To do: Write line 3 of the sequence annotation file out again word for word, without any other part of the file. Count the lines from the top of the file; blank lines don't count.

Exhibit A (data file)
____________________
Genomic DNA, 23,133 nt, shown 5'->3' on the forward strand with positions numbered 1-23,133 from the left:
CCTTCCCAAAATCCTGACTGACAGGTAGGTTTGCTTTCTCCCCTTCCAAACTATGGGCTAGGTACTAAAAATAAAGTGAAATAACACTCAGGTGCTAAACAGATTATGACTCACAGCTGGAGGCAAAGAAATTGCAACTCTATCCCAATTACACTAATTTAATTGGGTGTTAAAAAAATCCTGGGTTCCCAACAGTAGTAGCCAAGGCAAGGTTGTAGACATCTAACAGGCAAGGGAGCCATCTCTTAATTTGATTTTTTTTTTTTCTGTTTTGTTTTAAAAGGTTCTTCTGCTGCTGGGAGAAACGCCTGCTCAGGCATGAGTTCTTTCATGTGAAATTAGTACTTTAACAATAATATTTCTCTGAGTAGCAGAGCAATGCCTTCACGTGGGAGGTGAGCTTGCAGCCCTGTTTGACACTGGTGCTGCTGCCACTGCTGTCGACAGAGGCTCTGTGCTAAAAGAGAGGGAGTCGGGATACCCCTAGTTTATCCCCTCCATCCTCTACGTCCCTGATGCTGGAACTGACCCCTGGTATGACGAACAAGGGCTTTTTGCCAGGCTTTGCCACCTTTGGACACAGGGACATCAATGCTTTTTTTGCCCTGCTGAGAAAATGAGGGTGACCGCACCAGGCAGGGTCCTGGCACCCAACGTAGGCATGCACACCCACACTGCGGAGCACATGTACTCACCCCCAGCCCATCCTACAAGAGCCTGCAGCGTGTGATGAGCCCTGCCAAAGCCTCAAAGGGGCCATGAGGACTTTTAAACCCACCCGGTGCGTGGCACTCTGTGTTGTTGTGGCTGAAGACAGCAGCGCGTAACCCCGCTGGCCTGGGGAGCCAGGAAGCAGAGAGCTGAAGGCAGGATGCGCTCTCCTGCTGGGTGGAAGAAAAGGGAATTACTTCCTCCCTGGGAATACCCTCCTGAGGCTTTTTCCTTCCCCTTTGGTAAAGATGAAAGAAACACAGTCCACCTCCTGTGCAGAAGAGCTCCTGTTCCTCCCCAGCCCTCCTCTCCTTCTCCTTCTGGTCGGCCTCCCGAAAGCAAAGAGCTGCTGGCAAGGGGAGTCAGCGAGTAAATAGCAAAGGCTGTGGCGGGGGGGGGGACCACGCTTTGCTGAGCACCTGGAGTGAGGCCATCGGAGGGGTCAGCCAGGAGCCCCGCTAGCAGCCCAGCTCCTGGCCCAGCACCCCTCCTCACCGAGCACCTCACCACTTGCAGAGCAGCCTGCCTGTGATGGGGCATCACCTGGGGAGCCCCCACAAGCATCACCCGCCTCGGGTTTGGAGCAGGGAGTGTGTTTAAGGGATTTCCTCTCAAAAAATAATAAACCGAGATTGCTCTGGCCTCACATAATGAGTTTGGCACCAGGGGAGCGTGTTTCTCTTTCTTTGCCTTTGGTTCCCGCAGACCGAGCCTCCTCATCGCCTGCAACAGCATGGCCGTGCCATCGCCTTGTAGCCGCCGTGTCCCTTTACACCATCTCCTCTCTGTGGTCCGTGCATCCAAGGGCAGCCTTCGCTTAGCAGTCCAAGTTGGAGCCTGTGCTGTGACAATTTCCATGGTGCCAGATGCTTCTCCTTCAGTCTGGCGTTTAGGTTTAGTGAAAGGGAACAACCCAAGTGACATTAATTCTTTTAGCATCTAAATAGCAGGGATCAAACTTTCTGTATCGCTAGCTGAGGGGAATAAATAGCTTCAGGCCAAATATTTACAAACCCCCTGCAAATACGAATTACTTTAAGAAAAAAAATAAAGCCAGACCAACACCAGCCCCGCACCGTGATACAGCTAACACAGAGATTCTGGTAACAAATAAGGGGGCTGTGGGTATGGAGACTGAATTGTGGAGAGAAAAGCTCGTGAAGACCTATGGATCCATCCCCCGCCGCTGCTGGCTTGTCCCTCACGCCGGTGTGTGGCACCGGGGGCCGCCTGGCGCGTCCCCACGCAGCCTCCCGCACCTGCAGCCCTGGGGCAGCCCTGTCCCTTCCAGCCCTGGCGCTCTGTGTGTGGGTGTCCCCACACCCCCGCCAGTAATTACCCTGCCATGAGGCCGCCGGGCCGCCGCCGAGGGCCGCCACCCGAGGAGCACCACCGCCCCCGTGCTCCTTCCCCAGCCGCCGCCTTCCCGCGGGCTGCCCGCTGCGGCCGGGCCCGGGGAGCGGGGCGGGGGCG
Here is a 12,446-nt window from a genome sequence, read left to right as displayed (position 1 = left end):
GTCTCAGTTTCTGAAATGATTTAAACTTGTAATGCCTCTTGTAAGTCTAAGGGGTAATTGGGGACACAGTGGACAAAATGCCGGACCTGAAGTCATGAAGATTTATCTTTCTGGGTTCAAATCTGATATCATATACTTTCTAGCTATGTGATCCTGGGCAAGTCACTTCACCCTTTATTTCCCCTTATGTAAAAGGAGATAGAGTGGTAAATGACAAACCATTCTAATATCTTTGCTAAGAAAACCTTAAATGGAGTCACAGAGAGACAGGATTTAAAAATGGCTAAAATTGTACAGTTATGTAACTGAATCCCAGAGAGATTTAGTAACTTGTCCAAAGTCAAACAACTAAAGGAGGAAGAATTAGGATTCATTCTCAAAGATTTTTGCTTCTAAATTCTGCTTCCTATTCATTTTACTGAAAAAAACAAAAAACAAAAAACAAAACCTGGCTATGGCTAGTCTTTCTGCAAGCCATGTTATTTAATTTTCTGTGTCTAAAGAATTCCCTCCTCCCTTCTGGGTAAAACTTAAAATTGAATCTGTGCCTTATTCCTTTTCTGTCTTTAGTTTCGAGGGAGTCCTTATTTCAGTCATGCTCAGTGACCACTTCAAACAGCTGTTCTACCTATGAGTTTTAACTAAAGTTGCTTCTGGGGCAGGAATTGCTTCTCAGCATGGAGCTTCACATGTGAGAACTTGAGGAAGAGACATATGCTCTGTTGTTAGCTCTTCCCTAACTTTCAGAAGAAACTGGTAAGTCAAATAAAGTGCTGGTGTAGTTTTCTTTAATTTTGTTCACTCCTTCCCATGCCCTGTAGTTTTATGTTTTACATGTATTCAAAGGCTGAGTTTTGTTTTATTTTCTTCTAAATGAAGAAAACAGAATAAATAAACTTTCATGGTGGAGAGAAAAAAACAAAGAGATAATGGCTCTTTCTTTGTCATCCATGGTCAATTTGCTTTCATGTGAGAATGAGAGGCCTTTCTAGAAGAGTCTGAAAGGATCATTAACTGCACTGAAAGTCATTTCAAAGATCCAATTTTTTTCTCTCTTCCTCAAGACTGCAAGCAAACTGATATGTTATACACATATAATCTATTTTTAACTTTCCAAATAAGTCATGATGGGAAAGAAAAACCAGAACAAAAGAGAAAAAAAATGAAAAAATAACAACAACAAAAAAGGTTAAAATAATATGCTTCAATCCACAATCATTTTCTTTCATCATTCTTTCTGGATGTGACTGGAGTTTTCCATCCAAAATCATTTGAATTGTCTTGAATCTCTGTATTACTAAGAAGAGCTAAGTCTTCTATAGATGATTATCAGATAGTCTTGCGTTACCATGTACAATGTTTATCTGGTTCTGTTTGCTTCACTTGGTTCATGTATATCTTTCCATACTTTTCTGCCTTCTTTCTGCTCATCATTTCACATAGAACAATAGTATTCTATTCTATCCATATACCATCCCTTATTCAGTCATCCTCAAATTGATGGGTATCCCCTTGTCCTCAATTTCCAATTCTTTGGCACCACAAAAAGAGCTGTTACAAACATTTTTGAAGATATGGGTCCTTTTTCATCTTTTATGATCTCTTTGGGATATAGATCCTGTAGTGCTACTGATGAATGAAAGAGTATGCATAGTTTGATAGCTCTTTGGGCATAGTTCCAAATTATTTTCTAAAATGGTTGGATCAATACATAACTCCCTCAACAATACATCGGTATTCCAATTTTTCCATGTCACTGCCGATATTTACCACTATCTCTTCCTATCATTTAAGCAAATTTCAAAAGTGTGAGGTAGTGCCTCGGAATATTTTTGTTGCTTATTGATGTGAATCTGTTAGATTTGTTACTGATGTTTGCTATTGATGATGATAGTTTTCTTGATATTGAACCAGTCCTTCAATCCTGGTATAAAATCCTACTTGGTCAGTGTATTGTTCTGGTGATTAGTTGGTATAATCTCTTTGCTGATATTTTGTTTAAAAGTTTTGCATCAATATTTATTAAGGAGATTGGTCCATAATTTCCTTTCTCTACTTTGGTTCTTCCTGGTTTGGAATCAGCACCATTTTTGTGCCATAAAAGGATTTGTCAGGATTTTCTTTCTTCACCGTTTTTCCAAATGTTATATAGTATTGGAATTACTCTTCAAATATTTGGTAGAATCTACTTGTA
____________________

Here is a 12,446-nt window from a genome sequence, read left to right as displayed (position 1 = left end):